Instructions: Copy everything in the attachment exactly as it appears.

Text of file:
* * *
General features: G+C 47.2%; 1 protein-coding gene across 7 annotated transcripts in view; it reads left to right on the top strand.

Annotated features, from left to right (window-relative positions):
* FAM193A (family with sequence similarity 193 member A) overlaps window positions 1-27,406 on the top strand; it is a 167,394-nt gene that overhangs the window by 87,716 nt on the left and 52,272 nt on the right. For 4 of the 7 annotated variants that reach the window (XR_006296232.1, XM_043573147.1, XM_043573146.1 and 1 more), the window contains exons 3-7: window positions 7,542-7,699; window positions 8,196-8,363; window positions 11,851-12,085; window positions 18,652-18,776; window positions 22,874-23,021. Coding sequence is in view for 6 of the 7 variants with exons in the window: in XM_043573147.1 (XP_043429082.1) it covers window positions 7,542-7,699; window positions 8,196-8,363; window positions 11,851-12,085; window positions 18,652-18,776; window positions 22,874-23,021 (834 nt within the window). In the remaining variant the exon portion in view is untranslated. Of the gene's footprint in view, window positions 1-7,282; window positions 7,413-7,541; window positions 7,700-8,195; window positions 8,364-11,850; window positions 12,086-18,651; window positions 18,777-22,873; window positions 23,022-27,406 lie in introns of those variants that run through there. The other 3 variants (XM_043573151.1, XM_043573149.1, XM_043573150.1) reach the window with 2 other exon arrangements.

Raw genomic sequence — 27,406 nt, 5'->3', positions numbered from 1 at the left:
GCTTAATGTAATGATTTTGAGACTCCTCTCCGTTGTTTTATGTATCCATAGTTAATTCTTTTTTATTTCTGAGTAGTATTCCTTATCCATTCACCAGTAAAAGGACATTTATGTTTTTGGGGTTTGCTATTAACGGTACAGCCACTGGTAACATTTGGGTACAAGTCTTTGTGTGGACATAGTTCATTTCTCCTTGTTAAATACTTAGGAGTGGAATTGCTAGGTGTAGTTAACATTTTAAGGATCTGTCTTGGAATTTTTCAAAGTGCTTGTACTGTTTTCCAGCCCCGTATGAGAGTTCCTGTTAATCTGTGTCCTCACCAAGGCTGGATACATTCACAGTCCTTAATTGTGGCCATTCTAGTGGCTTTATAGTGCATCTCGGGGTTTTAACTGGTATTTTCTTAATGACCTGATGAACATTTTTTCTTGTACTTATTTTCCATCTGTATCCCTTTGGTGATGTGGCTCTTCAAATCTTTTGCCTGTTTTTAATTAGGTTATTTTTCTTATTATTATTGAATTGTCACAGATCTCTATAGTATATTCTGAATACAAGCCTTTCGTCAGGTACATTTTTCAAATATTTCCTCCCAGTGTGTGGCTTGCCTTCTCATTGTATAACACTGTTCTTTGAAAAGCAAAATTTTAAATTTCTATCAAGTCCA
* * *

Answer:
General features: G+C 47.2%; 1 protein-coding gene across 7 annotated transcripts in view; it reads left to right on the top strand.

Annotated features, from left to right (window-relative positions):
* FAM193A (family with sequence similarity 193 member A) overlaps window positions 1-27,406 on the top strand; it is a 167,394-nt gene that overhangs the window by 87,716 nt on the left and 52,272 nt on the right. For 4 of the 7 annotated variants that reach the window (XR_006296232.1, XM_043573147.1, XM_043573146.1 and 1 more), the window contains exons 3-7: window positions 7,542-7,699; window positions 8,196-8,363; window positions 11,851-12,085; window positions 18,652-18,776; window positions 22,874-23,021. Coding sequence is in view for 6 of the 7 variants with exons in the window: in XM_043573147.1 (XP_043429082.1) it covers window positions 7,542-7,699; window positions 8,196-8,363; window positions 11,851-12,085; window positions 18,652-18,776; window positions 22,874-23,021 (834 nt within the window). In the remaining variant the exon portion in view is untranslated. Of the gene's footprint in view, window positions 1-7,282; window positions 7,413-7,541; window positions 7,700-8,195; window positions 8,364-11,850; window positions 12,086-18,651; window positions 18,777-22,873; window positions 23,022-27,406 lie in introns of those variants that run through there. The other 3 variants (XM_043573151.1, XM_043573149.1, XM_043573150.1) reach the window with 2 other exon arrangements.

Raw genomic sequence — 27,406 nt, 5'->3', positions numbered from 1 at the left:
GCTTAATGTAATGATTTTGAGACTCCTCTCCGTTGTTTTATGTATCCATAGTTAATTCTTTTTTATTTCTGAGTAGTATTCCTTATCCATTCACCAGTAAAAGGACATTTATGTTTTTGGGGTTTGCTATTAACGGTACAGCCACTGGTAACATTTGGGTACAAGTCTTTGTGTGGACATAGTTCATTTCTCCTTGTTAAATACTTAGGAGTGGAATTGCTAGGTGTAGTTAACATTTTAAGGATCTGTCTTGGAATTTTTCAAAGTGCTTGTACTGTTTTCCAGCCCCGTATGAGAGTTCCTGTTAATCTGTGTCCTCACCAAGGCTGGATACATTCACAGTCCTTAATTGTGGCCATTCTAGTGGCTTTATAGTGCATCTCGGGGTTTTAACTGGTATTTTCTTAATGACCTGATGAACATTTTTTCTTGTACTTATTTTCCATCTGTATCCCTTTGGTGATGTGGCTCTTCAAATCTTTTGCCTGTTTTTAATTAGGTTATTTTTCTTATTATTATTGAATTGTCACAGATCTCTATAGTATATTCTGAATACAAGCCTTTCGTCAGGTACATTTTTCAAATATTTCCTCCCAGTGTGTGGCTTGCCTTCTCATTGTATAACACTGTTCTTTGAAAAGCAAAATTTTAAATTTCTATCAAGTCCA